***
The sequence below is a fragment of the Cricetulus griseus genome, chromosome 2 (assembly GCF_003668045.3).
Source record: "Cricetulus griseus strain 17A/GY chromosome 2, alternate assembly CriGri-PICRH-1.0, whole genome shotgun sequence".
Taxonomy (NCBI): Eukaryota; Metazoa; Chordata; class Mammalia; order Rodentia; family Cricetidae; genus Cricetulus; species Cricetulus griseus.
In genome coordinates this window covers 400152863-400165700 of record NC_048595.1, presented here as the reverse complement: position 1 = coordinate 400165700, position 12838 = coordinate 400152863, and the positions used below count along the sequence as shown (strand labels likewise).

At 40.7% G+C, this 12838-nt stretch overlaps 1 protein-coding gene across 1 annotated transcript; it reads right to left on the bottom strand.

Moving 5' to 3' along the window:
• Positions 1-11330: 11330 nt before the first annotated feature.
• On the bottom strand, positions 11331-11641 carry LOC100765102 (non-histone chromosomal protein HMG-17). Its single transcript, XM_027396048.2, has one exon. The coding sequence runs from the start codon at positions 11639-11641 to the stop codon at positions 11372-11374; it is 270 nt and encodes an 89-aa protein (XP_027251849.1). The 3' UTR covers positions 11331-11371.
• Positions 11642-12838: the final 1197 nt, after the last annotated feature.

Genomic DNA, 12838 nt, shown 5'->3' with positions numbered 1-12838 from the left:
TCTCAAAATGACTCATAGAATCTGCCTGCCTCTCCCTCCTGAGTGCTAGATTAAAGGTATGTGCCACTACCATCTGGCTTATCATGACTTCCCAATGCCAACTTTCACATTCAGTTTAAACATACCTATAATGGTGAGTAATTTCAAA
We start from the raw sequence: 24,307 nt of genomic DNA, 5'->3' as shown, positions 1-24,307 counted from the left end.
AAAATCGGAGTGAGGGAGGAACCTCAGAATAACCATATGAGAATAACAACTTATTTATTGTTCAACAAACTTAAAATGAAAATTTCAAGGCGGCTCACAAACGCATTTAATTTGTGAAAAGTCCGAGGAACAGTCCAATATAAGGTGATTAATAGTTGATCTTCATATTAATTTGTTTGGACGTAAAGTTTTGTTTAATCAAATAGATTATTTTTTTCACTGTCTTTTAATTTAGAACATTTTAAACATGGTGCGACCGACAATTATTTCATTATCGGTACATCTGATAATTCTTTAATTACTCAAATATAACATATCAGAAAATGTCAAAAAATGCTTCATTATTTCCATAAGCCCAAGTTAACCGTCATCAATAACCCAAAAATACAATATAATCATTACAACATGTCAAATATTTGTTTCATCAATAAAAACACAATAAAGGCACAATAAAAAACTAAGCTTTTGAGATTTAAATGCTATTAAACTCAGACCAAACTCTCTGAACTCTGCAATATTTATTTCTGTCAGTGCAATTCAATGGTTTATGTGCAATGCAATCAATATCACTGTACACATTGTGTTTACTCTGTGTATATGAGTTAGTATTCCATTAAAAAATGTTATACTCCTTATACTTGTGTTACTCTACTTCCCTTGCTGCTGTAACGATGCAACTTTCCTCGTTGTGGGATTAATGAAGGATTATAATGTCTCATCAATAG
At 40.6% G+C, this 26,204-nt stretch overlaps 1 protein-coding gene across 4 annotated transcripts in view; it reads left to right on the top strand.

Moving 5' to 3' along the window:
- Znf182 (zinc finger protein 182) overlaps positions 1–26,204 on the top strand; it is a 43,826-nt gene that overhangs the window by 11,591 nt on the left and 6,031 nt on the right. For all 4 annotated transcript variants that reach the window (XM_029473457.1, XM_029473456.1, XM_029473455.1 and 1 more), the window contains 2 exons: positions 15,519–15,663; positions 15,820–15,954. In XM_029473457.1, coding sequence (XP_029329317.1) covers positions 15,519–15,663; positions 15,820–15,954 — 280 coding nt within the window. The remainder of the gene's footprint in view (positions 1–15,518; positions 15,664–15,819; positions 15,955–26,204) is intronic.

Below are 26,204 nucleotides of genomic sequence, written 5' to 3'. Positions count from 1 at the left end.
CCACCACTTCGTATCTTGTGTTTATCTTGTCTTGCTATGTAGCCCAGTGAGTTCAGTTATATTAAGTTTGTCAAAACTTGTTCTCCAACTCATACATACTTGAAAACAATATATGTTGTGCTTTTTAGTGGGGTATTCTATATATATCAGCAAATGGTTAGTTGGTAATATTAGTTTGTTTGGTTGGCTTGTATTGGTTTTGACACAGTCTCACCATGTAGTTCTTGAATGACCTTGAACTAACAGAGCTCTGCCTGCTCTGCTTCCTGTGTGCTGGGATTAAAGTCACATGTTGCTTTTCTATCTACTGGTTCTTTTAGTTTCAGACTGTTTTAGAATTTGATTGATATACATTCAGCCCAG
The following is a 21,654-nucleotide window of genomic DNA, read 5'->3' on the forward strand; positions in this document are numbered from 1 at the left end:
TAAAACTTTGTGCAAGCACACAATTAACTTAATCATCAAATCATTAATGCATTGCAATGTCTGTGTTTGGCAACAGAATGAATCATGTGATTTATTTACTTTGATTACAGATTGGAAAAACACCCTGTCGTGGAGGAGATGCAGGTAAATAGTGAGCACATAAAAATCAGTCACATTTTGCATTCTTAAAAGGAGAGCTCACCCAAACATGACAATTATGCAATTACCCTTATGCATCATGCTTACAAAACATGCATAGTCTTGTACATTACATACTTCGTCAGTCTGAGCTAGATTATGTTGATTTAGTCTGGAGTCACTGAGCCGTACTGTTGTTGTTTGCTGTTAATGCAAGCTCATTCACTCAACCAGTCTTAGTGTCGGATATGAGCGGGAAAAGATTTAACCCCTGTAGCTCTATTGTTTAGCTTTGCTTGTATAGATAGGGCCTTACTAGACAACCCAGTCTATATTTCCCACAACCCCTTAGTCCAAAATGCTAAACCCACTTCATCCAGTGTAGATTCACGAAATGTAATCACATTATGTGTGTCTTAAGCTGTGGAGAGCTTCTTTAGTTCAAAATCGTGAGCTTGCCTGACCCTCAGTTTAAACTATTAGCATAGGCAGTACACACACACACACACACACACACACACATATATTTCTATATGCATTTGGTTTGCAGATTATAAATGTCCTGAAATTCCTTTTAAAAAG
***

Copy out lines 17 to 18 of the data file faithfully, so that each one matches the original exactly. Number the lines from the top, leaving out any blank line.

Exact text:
Below are 26,204 nucleotides of genomic sequence, written 5' to 3'. Positions count from 1 at the left end.
CCACCACTTCGTATCTTGTGTTTATCTTGTCTTGCTATGTAGCCCAGTGAGTTCAGTTATATTAAGTTTGTCAAAACTTGTTCTCCAACTCATACATACTTGAAAACAATATATGTTGTGCTTTTTAGTGGGGTATTCTATATATATCAGCAAATGGTTAGTTGGTAATATTAGTTTGTTTGGTTGGCTTGTATTGGTTTTGACACAGTCTCACCATGTAGTTCTTGAATGACCTTGAACTAACAGAGCTCTGCCTGCTCTGCTTCCTGTGTGCTGGGATTAAAGTCACATGTTGCTTTTCTATCTACTGGTTCTTTTAGTTTCAGACTGTTTTAGAATTTGATTGATATACATTCAGCCCAG